Holocaust Education & Archive Research Team
Introduction to the Ghettos of the Holocaust
Piaski is 21 kilometers from Lublin, with its characteristic sandstone architecture. Along ul. Lubelska Piaski’s main thoroughfare, there are quite a few well preserved buildings built before the Second World War with front doors that once led to ground floor shops.
Piaski acquired the status of a town already in the sixteenth century and was recognised as one of the most dynamic centres of Calvinism in the Lublin Region with a Protestant church built in the second half of the eighteenth century.
The first Jews settled in Piaski as early as the seventeenth century – their brick synagogue built in 1785 towered over the wooden houses of the town. Piaski was a typical shtetl inhabited mostly by Jews with a strong sense of religion and traditional values.
In 1921 the towns population was 3974 people of whom 2674 were Jews, approximately 67% of the total population. Before the outbreak of the Second World War there were some 4,000 Jews there. In addition to the synagogue, a few houses of prayer, two cemeteries, Piaski boasted a Tarbut primary school (a Zionist network of Hebrew- language educational institutions and two Jewish public libraries.
The majority of Jews resided along ul. Lubelska and earned their living as tradesmen and craftsmen. In September 1939 Piaski was captured for a while by the Soviet Army marking the farthest point east of Lublin under their occupation. Some of the Jews decided to collaborate with the Soviet authorities.
Soon after the Soviets withdrew as part of the Molotov- Ribbentrop pact, and the Germans entered the town. Piaski was the first town in Poland where the Nazis established a ghetto in the spring of 1940, initially the ghetto was accessible to outsiders and its borders were delineated on a relatively small area in the eastern part of the town divided by the main thoroughfare – ul. Lubelska.
A small Jewish ghetto was located on the other side of ul. Lubelska – in the autumn of 1940 the ghetto was fenced off and closed. The only water well for the Jewish population was available in the other part of town. For this purpose, the gates of the two Jewish quarters were only open for two hours during the daytime.
Apart from the Polish inhabitants of Piaski, there were over 560 German Jews relocated from Szczecin and a larger group of Jews displaced from Krakow.
Jews from other countries were transported to Piaski in the spring of 1942, and the local ghetto became one of the transition points in the Lublin Region.
On 20 March 1942 a train left the Rhineland for the Piaski ghetto. At Piaski, as at Izbica, new deportees were held only until a further deportation train arrived – sometimes for a few days, sometimes for a few weeks.
The train of 20 March 1942 included several Jews from Worms, among them Herta Mansbacher, the fifty-seven year old teacher who had so courageously sought to prevent the burning down of the synagogue in Worms in November 1938.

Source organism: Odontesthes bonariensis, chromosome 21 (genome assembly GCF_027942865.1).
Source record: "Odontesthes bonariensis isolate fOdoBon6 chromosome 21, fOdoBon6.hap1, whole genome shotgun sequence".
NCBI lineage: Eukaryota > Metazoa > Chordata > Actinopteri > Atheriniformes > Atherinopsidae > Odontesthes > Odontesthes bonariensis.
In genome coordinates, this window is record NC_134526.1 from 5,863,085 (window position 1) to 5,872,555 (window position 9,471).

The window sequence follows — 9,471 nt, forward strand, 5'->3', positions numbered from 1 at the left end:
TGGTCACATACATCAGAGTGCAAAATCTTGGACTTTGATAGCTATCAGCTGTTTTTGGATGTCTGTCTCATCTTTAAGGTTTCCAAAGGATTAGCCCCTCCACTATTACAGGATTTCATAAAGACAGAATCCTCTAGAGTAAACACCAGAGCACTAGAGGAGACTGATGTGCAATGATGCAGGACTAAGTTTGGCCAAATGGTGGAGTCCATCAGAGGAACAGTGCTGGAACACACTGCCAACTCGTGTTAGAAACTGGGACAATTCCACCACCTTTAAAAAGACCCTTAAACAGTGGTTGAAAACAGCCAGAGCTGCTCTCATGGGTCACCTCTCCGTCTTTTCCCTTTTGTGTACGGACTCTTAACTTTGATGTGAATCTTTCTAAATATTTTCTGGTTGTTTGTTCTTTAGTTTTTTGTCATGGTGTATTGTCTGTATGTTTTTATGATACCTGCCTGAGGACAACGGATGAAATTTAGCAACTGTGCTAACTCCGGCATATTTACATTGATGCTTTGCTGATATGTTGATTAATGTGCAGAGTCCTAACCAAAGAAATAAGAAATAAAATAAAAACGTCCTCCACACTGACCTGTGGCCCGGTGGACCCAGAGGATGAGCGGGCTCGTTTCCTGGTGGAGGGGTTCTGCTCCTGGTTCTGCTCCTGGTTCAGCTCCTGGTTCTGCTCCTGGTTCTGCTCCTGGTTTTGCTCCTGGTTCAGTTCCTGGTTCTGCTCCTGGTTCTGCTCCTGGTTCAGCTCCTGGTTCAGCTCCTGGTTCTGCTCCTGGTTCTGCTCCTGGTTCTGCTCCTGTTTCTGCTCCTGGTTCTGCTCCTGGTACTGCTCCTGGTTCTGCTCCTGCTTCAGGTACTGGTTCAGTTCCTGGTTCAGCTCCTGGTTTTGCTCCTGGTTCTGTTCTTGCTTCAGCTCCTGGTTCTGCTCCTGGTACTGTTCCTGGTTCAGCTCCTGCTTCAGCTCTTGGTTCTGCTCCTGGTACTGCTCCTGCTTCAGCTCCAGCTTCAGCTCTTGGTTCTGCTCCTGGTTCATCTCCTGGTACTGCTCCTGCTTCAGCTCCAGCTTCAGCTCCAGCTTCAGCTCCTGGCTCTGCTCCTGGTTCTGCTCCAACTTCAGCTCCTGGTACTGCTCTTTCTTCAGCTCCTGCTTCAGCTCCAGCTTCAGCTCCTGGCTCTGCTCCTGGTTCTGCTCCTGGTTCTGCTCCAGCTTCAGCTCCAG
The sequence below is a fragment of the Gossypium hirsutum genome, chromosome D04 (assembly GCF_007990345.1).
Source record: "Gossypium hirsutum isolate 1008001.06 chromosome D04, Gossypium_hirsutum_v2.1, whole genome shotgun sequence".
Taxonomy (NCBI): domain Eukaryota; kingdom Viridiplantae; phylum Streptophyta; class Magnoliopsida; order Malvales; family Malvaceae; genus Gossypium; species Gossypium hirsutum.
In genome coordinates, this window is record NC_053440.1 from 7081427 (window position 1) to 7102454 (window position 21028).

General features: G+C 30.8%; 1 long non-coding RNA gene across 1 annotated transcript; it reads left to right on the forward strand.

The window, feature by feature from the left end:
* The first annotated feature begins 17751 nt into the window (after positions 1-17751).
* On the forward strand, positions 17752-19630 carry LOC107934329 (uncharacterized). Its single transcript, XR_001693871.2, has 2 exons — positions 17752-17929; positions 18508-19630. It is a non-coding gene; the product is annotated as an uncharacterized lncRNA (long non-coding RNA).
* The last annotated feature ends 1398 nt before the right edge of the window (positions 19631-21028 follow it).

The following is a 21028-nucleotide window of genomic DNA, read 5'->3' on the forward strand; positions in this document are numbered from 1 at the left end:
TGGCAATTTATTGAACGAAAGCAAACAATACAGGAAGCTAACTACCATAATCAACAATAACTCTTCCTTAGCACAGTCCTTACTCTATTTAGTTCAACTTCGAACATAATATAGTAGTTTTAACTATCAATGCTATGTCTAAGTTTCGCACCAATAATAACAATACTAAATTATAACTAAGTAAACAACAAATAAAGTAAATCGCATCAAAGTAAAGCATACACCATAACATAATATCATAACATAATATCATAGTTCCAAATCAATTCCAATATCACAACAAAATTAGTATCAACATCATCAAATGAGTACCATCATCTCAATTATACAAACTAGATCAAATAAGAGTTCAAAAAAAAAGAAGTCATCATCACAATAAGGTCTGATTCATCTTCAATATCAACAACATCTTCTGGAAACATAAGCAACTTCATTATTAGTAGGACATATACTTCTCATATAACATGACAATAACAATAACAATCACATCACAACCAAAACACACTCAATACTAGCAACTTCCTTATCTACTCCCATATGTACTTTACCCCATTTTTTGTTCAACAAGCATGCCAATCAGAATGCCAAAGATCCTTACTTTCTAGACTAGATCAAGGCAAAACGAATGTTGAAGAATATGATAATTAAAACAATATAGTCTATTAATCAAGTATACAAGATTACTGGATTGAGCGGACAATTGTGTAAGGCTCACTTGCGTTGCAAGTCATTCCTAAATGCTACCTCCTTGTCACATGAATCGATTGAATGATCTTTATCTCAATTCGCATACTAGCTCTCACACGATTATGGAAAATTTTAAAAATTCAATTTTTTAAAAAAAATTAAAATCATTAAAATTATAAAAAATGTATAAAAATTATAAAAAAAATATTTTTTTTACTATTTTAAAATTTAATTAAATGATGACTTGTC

Among those with whom she was deported were sixteen Jews who had been wounded and decorated in the First World War – three of these German army veterans were Julius Neumann, Manuel Katz and Hermann Mayer.
From the ghetto at Piaski, Hermann Mayer was allowed to send a postcard, its message read:
“We hope and pray with unswerving faith in God that, in time, the Almighty will rectify all things”
There were two transports to the Belzec death camp from Piaski. The first one was at the end of March 1942 probably on the 26 March 1942, where 3,400 Jews from Piaski itself, Biskupice, Trawniki and Szczecin.
This transport went to Belzec, via Trawniki and the deported Jews were forced to spend in the night in the former sugar factory.
Many of them died in the factory because of a lack of fresh air, and their bodies were also deported with the living to Belzec death camp. The second transport to the Belzec death camp from Piaski was sent on the 11 April 1942, this consisted of about 2,000 Jews. The next transport from Piaski was sent to the Sobibor death camp on the 22 July 1942.
In order to accommodate the ever-growing numbers of foreign Jews – Czechs and Germans, at the end of March and at the beginning of April 1943 the Nazis transported over 3,000 locals to the death camp in Belzec.
At the same time some 6,000 foreign Jews were deported to the Piaski ghetto still inhabited by a large number of Polish Jews. This fact worsened the living conditions and food supplies, many deportees died of hunger and disease.
Those who survived these dreadful conditions were murdered in the death camp at Sobibor , where they were transported during July and November 1942.
In November 1942 about 1,000 Jews were shot to death at the local Jewish cemetery, those who remained alive were transported to the labour camp in Trawniki at the beginning of 1943.
The Jewish cemetery in ul. Partyzantow behind the primary school building remains largely untouched with a single headstone and a few tombstones lying around. The mass grave is not marked at all.
In the 1990’s representatives of German organisations from Augsburg erected a memorial stone and a commemorative plaque in honour of Polish and German Jews who died in Piaski.
From Lublin to Belzec by Robert Kuwalek – published by AD REM 2006.
The Holocaust – The Jewish Tragedy by Sir Martin Gilbert – published by Collins London 1986.
Documents and photographs from the State Archive in Lublin and The Holocaust Historical Society
Copyright: Robert Kuwalek & CW H.E.A.R.T 2007
Remember Me | Special Thanks | Holocaust Links | Publications
© 2012 H.E.A.R.T All Rights Reserved.